Based on James Thurber's story, a magazine writer imagines himself a hero while he becomes involved in a search for a book desired by murderers.
While Walter Mitty (Danny Kaye) is driving, his mother Eunice Mitty (Fay Bainter) nags him and asks him to buy Sea Drift soap. Walter imagines he is a captain of a ship in a storm. Walter works for publisher Bruce Pierce (Thurston Hall), who asks for stories on hospital love stories. Walter imagines he is a doctor admired by a pretty nurse.
Eunice asks Walter if he got everything she requested. His fiancée Gertrude Griswald (Ann Rutherford) comes for dinner with her mother and dog. Walter lights a fire with a newspaper and sees himself flying in the war. In the officers' club he satirizes a music professor and sings about a symphony.
On a commuter train Rosalind van Hoorn (Virginia Mayo) pretends Walter is her husband to escape from a man. In a cab she asks Walter to help her. He realizes he is late but forgets his briefcase and follows her. A man that Rosalind meets is stabbed to death. Walter reports it to the police, but they are gone.
Later Rosalind takes Walter to her uncle Peter van Hoorn (Konstantine Shayne), who warns him he is in danger because of a book that lists the treasures of the Dutch government stolen by the Nazis. Walter finds that he has the book and puts it in a corset and flees from a man. Dr. Hugo Hollingshead (Boris Karloff) brings Walter a manuscript on homicide. Hugo takes a book and pushes Walter out the window. Walter climbs in Pierce's window again.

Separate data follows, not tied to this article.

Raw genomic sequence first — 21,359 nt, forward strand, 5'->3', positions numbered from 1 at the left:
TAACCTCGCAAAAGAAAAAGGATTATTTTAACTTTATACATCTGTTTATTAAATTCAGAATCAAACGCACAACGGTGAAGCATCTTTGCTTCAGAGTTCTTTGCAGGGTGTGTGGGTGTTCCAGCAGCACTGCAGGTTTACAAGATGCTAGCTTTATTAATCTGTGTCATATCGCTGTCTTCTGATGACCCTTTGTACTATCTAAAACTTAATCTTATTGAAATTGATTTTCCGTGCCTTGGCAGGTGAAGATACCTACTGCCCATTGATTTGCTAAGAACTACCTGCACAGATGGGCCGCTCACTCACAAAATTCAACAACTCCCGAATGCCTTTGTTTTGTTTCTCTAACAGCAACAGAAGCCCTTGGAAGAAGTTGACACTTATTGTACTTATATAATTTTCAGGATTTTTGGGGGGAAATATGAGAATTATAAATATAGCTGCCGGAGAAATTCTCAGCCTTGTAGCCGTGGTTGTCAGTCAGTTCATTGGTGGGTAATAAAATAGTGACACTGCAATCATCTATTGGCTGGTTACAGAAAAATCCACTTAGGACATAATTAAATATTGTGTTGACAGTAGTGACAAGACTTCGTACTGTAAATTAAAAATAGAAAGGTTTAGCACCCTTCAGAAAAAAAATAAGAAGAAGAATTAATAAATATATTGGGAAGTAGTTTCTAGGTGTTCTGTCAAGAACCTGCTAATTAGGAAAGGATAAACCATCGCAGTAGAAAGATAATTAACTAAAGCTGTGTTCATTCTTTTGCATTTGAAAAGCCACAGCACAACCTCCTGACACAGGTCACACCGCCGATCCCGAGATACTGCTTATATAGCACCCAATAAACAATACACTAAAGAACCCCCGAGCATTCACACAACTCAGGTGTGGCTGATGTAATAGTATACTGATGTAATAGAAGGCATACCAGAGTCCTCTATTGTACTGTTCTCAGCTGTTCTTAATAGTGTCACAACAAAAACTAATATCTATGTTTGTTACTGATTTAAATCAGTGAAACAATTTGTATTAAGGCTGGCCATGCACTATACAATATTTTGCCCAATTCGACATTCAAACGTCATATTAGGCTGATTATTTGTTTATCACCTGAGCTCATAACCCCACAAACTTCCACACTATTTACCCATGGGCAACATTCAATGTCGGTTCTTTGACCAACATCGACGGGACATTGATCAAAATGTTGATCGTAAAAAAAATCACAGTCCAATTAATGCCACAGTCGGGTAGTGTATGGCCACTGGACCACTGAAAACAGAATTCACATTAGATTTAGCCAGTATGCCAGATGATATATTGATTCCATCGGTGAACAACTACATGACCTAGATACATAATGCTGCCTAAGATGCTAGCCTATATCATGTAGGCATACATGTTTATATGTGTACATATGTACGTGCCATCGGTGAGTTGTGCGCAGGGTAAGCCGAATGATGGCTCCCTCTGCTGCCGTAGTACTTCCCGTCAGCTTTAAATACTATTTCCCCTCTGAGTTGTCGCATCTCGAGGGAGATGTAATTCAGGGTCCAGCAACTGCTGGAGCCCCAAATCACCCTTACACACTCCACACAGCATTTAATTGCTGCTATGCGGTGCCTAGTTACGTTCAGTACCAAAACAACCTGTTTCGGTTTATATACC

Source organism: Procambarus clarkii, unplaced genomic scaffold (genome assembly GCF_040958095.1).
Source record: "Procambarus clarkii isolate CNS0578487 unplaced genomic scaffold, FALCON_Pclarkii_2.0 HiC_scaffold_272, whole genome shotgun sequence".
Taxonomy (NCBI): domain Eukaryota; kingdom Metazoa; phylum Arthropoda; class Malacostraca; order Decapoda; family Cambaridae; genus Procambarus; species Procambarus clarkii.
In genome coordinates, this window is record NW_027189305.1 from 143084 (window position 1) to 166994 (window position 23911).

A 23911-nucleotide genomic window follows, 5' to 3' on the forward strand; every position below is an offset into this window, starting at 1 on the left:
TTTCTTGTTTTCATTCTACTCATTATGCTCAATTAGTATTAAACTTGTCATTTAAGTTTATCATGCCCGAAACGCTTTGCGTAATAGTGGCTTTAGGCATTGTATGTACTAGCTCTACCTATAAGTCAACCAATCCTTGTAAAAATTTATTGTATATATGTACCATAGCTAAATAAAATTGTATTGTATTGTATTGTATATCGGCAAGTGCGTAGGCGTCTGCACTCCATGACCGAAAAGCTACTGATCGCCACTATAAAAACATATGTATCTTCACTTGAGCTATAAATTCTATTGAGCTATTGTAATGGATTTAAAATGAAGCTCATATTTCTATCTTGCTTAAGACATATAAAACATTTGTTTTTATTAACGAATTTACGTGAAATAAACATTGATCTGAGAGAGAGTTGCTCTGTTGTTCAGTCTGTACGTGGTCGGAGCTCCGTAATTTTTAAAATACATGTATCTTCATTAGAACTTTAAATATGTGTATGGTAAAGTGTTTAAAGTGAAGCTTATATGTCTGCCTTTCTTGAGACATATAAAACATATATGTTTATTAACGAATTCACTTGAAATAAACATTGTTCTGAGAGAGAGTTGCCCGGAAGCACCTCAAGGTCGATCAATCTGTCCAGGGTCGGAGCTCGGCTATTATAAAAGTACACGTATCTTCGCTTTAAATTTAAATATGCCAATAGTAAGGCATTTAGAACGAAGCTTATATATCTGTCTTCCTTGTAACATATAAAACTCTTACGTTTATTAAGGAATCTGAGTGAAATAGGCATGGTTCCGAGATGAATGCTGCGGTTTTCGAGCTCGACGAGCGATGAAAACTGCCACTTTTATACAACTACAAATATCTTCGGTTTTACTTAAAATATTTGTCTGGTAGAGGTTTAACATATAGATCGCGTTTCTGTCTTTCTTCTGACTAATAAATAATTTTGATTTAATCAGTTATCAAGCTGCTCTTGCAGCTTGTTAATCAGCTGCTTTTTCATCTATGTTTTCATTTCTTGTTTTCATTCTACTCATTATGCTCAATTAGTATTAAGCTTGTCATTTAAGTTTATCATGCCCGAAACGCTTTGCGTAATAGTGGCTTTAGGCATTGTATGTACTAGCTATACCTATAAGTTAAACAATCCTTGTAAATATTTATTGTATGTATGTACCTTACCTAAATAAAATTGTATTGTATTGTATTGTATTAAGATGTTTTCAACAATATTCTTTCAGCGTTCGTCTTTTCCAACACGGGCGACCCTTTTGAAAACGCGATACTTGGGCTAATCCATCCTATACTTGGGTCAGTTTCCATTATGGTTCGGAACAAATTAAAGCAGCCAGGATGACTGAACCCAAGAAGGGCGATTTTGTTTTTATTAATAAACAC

While playing bridge with Gertrude's family, Walter imagines he is a Mississippi gambler. Walter tells Rosalind about the book, and she hides it in her uncle's desk. Walter faints. When he wakes up, Peter says he has no niece. Pierce and Eunice take Walter to Dr. Hollingsworth for psychiatric treatment. Walter imagines he is a western hero winning a fight.
Walter goes to rescue Rosalind from an estate. She says that her uncle is the Boot. Walter is caught in his own trap, but the police arrive and help him. Walter tells off Pierce and Gertrude's family. In the final scene Pierce shows Rosalind and Walter his new office.
This farce uses a plot device derived from the crimes
of World War II while displaying Danny Kaye's comedic talent.
The imagination of Walter Mitty explores the grandiose fantasies
that common people often have.